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NEW YORK, NY – SEPTEMBER 27: People walk by a controversial ad, which has already been defaced, that condemns radical Islam in a New York subway station on September 27, 2012 in New York City. The ads, which are appearing in New York after a court case ruled in their favor, are being funded by Pamela Geller, who once headed a campaign against an Islamic center near the Sept. 11, 2001 terror attack site. The ad reads, “In any war between the civilized man and the savage, support the civilized man. Support Israel. Defeat Jihad.” (Photo by Spencer Platt/Getty Images)
Thirty-seconds on Google is all it takes to find material that would be offensive to a particular race, religion, or ethnicity. This makes the last several weeks very interesting as someone who is Muslim. For all the nonsense that can be found, a poorly produced, almost comical movie denigrating prophet Muhammad became the center of controversy in the Muslim world.
Some (not all, but some) Muslims chose to react violently, leading to the death of many innocent individuals, including U.S. Ambassador Christopher Stevens. The riots have also continued to perpetuate a narrative about Muslims generally; that we are crazy, violent, and uncivilized. Thankfully, a number of individuals and Muslim organizations, especially in the United States, denounced the violence swiftly and outright.
Fast-forward about a week later, and move halfway across the globe—in New York City where advertisements are going up on subway train cars that say: “In any war between the civilized man and the savage, support the civilized man. Support Israel. Defeat Jihad.” Muslims in New York and throughout the country are outraged, many voicing their opinions to the Metropolitan Transit Authority and the group responsible for the ad.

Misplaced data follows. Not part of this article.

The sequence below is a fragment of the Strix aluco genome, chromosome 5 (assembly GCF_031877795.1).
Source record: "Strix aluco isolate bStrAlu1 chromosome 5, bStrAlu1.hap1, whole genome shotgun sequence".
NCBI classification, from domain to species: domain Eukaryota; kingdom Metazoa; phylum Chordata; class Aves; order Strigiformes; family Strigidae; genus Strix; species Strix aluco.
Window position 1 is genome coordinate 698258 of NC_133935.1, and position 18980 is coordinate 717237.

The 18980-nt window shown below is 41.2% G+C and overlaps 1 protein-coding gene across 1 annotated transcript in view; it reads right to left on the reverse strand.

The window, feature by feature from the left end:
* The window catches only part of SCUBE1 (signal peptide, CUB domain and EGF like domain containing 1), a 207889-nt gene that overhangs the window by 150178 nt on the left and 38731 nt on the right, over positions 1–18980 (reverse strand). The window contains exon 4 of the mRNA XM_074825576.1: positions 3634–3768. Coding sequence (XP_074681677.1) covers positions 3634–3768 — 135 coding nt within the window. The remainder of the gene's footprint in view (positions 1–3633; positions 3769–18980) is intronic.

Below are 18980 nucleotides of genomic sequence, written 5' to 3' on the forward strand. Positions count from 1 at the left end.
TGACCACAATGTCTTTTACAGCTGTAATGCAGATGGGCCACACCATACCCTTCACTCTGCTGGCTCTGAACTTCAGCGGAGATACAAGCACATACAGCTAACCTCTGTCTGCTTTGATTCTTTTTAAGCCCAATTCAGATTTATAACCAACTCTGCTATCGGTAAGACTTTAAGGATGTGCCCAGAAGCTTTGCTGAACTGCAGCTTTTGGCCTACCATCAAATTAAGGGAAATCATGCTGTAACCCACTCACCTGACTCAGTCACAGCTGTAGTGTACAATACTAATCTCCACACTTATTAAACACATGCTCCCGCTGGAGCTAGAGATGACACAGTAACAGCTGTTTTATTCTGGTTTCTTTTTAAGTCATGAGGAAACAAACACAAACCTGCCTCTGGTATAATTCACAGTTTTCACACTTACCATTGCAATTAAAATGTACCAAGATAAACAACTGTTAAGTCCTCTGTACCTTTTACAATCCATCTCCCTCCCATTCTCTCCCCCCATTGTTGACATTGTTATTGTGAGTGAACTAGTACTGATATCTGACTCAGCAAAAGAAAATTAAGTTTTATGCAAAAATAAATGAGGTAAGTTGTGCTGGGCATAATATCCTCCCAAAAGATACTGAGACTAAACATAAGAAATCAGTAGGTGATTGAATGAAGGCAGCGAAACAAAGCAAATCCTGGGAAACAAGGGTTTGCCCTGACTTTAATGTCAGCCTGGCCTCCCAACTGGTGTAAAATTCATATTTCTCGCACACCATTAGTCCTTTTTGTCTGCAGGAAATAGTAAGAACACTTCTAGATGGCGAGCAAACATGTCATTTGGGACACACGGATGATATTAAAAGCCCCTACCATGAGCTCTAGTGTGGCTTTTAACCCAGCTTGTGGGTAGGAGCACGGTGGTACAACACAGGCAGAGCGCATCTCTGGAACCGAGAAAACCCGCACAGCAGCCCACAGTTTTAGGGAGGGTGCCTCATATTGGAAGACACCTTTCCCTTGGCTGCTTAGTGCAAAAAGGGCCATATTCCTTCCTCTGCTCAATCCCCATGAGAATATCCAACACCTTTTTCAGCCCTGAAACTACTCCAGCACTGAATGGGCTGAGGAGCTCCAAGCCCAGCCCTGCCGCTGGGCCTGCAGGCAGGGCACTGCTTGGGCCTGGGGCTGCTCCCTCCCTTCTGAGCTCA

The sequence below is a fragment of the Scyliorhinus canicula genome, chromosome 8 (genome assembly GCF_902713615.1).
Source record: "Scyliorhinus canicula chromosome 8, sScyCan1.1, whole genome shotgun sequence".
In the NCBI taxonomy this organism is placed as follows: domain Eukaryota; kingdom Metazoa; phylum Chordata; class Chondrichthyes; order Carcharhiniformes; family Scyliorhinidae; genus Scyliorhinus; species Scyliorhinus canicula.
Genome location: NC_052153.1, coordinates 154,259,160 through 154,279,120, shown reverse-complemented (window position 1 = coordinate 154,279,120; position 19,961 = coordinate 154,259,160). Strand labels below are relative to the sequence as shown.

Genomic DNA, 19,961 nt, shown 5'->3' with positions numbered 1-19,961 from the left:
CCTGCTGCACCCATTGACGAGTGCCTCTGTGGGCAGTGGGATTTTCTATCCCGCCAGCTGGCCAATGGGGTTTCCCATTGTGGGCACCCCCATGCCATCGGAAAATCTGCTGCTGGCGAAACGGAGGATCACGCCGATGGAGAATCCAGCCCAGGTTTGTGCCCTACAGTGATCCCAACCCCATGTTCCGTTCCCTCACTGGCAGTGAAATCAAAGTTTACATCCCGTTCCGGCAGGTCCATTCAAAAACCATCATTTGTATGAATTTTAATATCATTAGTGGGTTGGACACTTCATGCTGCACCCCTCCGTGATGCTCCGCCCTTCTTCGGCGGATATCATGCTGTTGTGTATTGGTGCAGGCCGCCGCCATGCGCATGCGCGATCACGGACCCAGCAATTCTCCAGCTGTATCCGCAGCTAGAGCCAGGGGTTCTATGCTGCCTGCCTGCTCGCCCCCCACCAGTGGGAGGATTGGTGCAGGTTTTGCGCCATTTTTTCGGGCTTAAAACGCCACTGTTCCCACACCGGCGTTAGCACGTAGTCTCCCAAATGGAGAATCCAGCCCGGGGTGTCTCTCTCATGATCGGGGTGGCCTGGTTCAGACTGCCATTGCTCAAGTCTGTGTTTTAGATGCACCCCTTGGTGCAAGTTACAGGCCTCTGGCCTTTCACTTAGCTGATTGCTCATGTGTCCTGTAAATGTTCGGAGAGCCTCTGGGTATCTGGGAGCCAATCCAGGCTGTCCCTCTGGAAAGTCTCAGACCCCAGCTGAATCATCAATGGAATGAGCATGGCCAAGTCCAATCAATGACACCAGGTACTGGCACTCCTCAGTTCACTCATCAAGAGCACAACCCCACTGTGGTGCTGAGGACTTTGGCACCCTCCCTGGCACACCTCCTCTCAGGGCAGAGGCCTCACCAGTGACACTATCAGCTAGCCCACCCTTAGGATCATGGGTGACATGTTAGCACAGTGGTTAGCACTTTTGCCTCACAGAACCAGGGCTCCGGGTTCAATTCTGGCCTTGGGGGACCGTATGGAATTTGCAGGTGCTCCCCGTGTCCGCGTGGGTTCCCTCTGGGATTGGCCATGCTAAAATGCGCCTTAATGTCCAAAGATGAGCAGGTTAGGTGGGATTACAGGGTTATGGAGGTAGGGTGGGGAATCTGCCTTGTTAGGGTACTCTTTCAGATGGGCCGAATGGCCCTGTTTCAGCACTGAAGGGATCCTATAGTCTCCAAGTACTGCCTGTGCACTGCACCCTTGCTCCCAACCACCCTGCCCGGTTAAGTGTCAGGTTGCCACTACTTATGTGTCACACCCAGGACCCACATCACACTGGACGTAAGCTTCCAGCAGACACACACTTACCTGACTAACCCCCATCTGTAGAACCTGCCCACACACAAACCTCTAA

People are offended. But why? It depends on how you read the sign. If you read it to mean, “Defeat Radical Islam” or “Defeat Terrorism,” then there shouldn’t really be a problem. And it’s true that “savage” is a strong word, but what better way to describe terrorism than “savage?” The argument, of course, is that the sign doesn’t say those things; it simply says “Jihad,” which is meant to imply Islam, not simply radical terrorist organizations.
While the outcry against the sign can be justified, there might be more to gain by remaining apathetic to the sign. More pointedly, Muslims should not to be angered by the sign. It may very well be the case that the motivation behind the sign is not to spread a message, but to provoke a response by Muslims in America. To give naysayers something concrete to point to and say “look at those Muslims, there they go again.” Why give the sign more free press, why turn this into a “debate,” why dignify ignorance with a measured, educated response?
American Muslims have an opportunity to show the world how to handle offensive speech. By ignoring it or making fun of it—not by getting upset over it. We should save our energy, our passion, and our dedication for the fight that really matters: the battle for the soul of Islam. Who speaks for Islam? Is it the millions of peaceful adherents, or the radicals who turn to violence? Because if we don’t win that battle, a subway poster here and a juvenile movie there, will be the least of our problems.
We will never be able to protest against every single piece of bigoted or religiously offensive material. But what we can do is continue to make such claims so absurd, that they cease to have any real value. Every time a Muslim befriends someone, that sign has less influence. Every time a Muslim doctor saves a life, that sign has less influence. Every time a Muslim just lives their life, as any other person would, the narrative sought to be bolstered through ads and movies like we’ve seen over the last few weeks, becomes less powerful.
So in the meantime, keep calm and carry on.
Khurram Dara is the author of “The Crescent Directive: An essay on improving the image of Islam in America.” Follow him on Twitter @KhurramDara.